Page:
As with previous books in the series, there are occasional digressions in order to discuss modern gender politics. Rae gives a good explanation of gender identity, and one of the subplots later in the book also resolves around this sort of thing. On the down side… there really is an awful lot of “brainwashed to be evil” in this book, and indeed in this series, though some of it is less “I am here to kill you” and more “I am here to threaten you on behalf of the Church”. Fortunately, the main reason to read the books is Rae and Claire, and they’re both excellent. There’s a recurring theme of Claire being beloved by all (including her daughters) and Rae getting either slightly less attention (her daughters) or outright dislike (one of her classmates). It’s amusing but also makes sense, as Rae’s personality is the sort that is difficult to trust… the exact opposite of her partner.

The book ends on another cliffhanger, and seems to indicate the 5th will be the last. Till then, this remains for the most part a well-plotted and compelling series with excellent LGBTQ content.

Oh yes, and mamas, don’t let your babies grow up to be tsunderes.

I’m in Love with the Villainess, Vol. 3

By Inori and Hanagata. Released in Japan as “Watashi no Oshi wa Akuyaku Reijou” by GL Bunko. Released in North America by Seven Seas. Translated by Kevin Ishizaka. Adapted by Nibedita Sen.

If a lot of this third volume feels a bit like Chekhov restocking his armory, that shouldn’t be too much of a surprise. The second volume of this series ended at a very satisfactory place, to the point where I was very surprised to see a third volume. This is not uncommon in the light novel or manga genre, with a lot of “short” series becoming very popular and the author trying to extend things a bit. That said, this book is clearly written knowing that there will be a fourth volume coming later (it’s already out in Japan). As such, we get a lot of events here that… don’t really go much of anywhere at all. We know they will eventually, but for the moment they’re just sitting there, on the mantelpiece. Of course, that’s not to say there’s nothing going on in this book. We go to an “enemy” country, fight off demons, and try to prevent assassinating the Pope. There’s something for everyone.

As you can see by the cover art, which feels like a culmination of 100 years of yuri, Rae and Claire are happily together now with their adopted children, May and Aleah. It’s about a year after events in the second book, and they’re both teaching at the academy and being very lovey-dovey. Even setbacks like one of their daughters turning out to have zero magic power is dealt with sensibly and with love. Then… they’re asked to join a political “exchange” with the Nur Empire. Rae is familiar with this plot from the side story sequel to the Revolution game, which, much like its predecessor, has somewhat unimpressive romantic routes and a fantastic non-romance route. The empress, Dorothea, is not here for decorum or political gamesmanship. Its imperial princess is currently too meek to really start any sort of revolution. Oh yes, and the Pope has just shown up, and she looks… exactly like Rae.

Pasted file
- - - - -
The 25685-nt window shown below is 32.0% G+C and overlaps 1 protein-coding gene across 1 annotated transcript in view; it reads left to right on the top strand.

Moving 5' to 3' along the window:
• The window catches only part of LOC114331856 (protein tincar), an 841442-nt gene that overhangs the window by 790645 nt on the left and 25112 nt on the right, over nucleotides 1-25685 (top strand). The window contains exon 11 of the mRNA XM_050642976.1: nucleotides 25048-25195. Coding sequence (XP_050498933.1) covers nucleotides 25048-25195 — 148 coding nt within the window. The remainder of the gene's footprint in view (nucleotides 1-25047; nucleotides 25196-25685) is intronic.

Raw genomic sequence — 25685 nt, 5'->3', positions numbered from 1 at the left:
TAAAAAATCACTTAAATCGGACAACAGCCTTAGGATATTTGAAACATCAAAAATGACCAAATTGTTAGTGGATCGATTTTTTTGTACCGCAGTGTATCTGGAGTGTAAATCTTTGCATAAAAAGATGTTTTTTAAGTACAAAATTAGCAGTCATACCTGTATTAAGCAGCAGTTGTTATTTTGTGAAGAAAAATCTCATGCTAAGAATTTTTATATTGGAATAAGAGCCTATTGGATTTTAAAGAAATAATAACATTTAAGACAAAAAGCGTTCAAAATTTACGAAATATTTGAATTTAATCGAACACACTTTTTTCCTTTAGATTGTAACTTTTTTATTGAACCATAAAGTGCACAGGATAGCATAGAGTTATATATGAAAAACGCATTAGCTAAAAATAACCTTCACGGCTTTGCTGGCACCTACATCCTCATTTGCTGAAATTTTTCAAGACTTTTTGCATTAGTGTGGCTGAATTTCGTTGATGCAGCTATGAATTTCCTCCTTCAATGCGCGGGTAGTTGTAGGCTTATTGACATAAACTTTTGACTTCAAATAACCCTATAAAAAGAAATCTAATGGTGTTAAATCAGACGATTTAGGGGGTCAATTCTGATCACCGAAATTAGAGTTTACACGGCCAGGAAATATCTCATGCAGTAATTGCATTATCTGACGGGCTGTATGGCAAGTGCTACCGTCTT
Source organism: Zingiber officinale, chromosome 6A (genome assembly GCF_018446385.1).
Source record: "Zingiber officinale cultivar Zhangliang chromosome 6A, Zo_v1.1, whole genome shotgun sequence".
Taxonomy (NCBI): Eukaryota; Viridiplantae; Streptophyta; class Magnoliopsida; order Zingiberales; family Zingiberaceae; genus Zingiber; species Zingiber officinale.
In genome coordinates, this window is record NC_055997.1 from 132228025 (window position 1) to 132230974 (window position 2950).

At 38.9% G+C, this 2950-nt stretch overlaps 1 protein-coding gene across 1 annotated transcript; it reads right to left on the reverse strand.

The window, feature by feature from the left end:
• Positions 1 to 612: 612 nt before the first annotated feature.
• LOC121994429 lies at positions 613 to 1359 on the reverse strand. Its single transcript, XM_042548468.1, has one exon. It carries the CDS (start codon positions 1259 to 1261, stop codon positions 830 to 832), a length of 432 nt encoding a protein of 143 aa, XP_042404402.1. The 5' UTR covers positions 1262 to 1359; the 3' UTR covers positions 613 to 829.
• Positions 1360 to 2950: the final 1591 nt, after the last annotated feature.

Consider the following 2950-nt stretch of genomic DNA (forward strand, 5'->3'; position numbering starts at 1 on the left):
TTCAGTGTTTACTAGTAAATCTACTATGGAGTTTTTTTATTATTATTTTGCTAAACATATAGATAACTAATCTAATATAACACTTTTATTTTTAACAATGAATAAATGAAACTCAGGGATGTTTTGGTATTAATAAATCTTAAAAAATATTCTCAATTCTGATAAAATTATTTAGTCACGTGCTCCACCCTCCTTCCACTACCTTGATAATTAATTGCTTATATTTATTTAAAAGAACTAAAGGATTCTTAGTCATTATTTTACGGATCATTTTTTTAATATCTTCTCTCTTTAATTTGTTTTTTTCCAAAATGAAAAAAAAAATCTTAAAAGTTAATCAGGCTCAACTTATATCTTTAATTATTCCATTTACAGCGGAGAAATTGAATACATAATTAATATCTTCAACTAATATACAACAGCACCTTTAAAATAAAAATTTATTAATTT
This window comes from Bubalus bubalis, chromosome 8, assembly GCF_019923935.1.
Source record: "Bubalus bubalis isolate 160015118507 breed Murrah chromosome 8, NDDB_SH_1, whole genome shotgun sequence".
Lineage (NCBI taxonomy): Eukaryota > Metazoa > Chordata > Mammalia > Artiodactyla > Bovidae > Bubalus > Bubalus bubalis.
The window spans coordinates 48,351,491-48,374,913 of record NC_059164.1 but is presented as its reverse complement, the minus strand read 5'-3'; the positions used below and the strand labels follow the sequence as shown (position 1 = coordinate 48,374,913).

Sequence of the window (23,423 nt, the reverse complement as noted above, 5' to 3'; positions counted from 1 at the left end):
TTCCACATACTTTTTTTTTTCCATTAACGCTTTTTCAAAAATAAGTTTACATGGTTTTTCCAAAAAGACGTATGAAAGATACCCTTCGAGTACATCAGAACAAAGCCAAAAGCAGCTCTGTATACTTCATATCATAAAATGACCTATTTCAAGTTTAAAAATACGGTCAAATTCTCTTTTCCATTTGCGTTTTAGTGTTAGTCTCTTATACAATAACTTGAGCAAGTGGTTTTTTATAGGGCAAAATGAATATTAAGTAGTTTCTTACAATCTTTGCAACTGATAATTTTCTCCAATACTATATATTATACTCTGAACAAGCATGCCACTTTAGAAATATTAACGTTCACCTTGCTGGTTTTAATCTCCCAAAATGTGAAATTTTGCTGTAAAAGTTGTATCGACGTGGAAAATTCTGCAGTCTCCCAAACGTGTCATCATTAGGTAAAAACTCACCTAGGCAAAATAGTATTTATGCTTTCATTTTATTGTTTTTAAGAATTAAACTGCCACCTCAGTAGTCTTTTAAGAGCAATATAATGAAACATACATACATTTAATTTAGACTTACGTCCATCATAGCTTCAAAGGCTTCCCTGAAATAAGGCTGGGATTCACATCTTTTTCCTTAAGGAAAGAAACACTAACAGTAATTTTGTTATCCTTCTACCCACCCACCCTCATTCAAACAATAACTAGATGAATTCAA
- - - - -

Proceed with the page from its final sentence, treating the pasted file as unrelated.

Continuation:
The intrigue is quite good throughout, as are the few tragic moments. What I enjoyed most about this book, though, is seeing that the relationship between Rae and Claire is just as fun to read now as it was when Claire was a “villainess”. Rae, honestly, feels like the more immature of the two most of the time. They also both manage to wear the “oblivious to love” hat at different times, as Rae can’t seem to figure out (or at least is deliberately ignoring) a student’s crush on her, while the third princess ends up falling for Claire after Claire essentially enacts a classic otome game “route start” scene in front of her. That said, these two are crazy about each other. I especially loved Claire attempting to act like a bully again, to try to excite Rae, only for Rae to completely fail to pick up on it. The book also has several short stories after the main action, which involves weddings, holidays, and nightmares that involve Claire realizing how lucky she is that Rae is… well, the sort of person she is.

This definitely feels like “Part One of Two”, and I expect most of the dangling plotlines will come up there. But there’s still so much here to love. This is a very hard book to put down, even when you want to, and fans of Rae and Claire will be very happy with it.